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Samruk: the outsider’s inside story

Kazakhstan’s president, Nursultan Nazarbayev, has decreed the creation of a state holding company, roughly on Singaporean/Malaysian lines, to oversee and rationalize the country’s lucrative but inchoate collection of state-owned companies and foster corporate governance. A British corporate warhorse, Sir Richard Evans, has been hired to pull the operation together. Eric Ellis reports on a confrontation of cultures.

Q&A with Richard Evans, Chairman of Samruk Holdings: “Our mandate is to make two and two add up to more than four”


A BROAD CAROLINAS accent drawls out across the conference rooms of the Radisson Hotel in Kazakhstan’s new capital, Astana. The American is teaching the basics of corporate governance to a seminar of youthful managers at Kazakhstan’s just-born $40 billion state holding company, Samruk. Some are so young they have acne. "Guys, this part is important!"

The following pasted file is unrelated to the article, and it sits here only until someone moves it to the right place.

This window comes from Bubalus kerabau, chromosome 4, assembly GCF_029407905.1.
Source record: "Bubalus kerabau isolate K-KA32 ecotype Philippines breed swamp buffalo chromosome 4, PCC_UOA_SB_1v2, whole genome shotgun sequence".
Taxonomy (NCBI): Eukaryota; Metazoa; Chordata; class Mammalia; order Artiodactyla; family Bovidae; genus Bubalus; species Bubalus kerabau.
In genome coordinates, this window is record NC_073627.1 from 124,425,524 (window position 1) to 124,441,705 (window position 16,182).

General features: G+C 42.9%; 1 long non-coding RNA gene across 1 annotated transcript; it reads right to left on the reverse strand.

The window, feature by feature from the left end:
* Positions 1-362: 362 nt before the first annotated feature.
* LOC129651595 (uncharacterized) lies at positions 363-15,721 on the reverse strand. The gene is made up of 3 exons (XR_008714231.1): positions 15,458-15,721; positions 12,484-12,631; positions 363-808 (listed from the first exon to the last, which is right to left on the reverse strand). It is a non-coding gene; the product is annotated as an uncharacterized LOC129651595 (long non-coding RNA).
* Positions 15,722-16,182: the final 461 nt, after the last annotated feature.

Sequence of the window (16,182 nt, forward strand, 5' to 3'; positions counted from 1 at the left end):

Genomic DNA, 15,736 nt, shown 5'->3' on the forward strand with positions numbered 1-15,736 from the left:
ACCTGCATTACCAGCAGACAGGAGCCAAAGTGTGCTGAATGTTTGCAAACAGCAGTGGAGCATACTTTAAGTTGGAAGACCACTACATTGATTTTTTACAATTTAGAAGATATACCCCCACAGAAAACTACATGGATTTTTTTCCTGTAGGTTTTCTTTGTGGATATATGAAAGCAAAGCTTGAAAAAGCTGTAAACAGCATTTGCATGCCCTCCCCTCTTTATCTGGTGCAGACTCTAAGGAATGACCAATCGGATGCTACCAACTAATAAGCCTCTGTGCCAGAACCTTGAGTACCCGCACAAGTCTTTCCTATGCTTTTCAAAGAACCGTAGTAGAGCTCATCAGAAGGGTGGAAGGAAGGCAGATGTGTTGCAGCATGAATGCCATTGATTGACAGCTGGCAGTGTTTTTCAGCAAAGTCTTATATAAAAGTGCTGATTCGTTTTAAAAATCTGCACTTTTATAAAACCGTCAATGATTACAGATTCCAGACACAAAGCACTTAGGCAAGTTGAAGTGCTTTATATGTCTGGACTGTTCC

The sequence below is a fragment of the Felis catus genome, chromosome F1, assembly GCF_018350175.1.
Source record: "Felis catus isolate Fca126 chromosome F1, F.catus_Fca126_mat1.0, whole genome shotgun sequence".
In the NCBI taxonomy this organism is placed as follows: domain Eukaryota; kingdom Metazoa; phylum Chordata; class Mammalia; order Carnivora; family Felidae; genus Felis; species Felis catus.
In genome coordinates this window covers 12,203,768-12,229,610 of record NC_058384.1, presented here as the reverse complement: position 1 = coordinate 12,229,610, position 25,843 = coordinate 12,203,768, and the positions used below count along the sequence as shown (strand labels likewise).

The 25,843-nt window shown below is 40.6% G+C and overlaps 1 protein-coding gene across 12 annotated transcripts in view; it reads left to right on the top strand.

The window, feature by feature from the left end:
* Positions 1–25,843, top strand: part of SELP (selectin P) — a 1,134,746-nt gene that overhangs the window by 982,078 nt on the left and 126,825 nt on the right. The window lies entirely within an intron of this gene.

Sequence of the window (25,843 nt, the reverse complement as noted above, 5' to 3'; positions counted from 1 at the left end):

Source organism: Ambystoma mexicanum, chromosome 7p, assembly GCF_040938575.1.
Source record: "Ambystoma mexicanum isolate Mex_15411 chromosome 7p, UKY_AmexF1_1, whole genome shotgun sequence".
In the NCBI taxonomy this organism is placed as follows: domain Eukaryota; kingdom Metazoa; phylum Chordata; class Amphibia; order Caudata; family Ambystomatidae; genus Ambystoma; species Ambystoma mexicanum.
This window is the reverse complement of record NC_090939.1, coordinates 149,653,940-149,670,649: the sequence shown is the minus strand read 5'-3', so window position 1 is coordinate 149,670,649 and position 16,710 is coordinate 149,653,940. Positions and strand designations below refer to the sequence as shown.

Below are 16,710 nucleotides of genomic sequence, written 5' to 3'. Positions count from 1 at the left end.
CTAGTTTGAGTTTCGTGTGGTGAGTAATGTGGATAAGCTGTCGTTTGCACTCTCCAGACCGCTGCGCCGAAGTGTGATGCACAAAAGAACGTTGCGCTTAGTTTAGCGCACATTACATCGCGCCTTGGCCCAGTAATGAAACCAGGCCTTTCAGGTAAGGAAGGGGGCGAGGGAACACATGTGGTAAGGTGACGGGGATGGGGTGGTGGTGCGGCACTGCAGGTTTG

The lecturer is a bald late-career consultant from Ernst & Young, doing his bit for post-Soviet reform and, doubtless, per his generous fee for this hardship post, his retirement fund.

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